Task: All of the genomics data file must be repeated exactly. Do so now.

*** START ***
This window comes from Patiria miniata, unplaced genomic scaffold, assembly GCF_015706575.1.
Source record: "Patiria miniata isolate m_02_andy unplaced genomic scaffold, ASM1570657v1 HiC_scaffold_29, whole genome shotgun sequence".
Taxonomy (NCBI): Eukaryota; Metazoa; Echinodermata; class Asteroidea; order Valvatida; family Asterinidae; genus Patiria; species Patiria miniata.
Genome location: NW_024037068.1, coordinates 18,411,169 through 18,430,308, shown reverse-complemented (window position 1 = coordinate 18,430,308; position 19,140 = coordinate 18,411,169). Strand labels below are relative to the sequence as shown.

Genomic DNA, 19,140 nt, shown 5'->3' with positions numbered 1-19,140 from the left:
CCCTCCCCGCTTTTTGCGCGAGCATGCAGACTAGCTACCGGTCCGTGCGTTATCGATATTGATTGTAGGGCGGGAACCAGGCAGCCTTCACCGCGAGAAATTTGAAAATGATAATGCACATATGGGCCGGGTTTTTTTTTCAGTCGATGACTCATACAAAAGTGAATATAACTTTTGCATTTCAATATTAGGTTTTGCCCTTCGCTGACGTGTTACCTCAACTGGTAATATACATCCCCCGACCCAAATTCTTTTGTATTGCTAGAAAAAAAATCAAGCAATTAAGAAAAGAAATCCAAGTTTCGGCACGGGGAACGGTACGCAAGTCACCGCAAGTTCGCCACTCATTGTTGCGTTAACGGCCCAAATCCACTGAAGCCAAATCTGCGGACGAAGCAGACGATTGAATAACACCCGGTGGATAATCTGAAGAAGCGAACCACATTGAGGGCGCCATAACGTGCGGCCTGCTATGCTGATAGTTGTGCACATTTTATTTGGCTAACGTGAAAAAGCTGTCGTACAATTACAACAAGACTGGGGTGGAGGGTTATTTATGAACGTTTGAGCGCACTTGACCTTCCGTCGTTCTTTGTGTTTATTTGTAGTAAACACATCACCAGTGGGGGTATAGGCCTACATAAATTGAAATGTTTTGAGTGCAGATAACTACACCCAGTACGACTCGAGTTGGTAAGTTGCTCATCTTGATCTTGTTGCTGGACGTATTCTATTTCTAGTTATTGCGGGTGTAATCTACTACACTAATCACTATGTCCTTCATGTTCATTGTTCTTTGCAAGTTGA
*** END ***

This window comes from Patiria miniata, unplaced genomic scaffold, assembly GCF_015706575.1.
Source record: "Patiria miniata isolate m_02_andy unplaced genomic scaffold, ASM1570657v1 HiC_scaffold_29, whole genome shotgun sequence".
Taxonomy (NCBI): Eukaryota; Metazoa; Echinodermata; class Asteroidea; order Valvatida; family Asterinidae; genus Patiria; species Patiria miniata.
Genome location: NW_024037068.1, coordinates 18,411,169 through 18,430,308, shown reverse-complemented (window position 1 = coordinate 18,430,308; position 19,140 = coordinate 18,411,169). Strand labels below are relative to the sequence as shown.

Genomic DNA, 19,140 nt, shown 5'->3' with positions numbered 1-19,140 from the left:
CCCTCCCCGCTTTTTGCGCGAGCATGCAGACTAGCTACCGGTCCGTGCGTTATCGATATTGATTGTAGGGCGGGAACCAGGCAGCCTTCACCGCGAGAAATTTGAAAATGATAATGCACATATGGGCCGGGTTTTTTTTTCAGTCGATGACTCATACAAAAGTGAATATAACTTTTGCATTTCAATATTAGGTTTTGCCCTTCGCTGACGTGTTACCTCAACTGGTAATATACATCCCCCGACCCAAATTCTTTTGTATTGCTAGAAAAAAAATCAAGCAATTAAGAAAAGAAATCCAAGTTTCGGCACGGGGAACGGTACGCAAGTCACCGCAAGTTCGCCACTCATTGTTGCGTTAACGGCCCAAATCCACTGAAGCCAAATCTGCGGACGAAGCAGACGATTGAATAACACCCGGTGGATAATCTGAAGAAGCGAACCACATTGAGGGCGCCATAACGTGCGGCCTGCTATGCTGATAGTTGTGCACATTTTATTTGGCTAACGTGAAAAAGCTGTCGTACAATTACAACAAGACTGGGGTGGAGGGTTATTTATGAACGTTTGAGCGCACTTGACCTTCCGTCGTTCTTTGTGTTTATTTGTAGTAAACACATCACCAGTGGGGGTATAGGCCTACATAAATTGAAATGTTTTGAGTGCAGATAACTACACCCAGTACGACTCGAGTTGGTAAGTTGCTCATCTTGATCTTGTTGCTGGACGTATTCTATTTCTAGTTATTGCGGGTGTAATCTACTACACTAATCACTATGTCCTTCATGTTCATTGTTCTTTGCAAGTTGA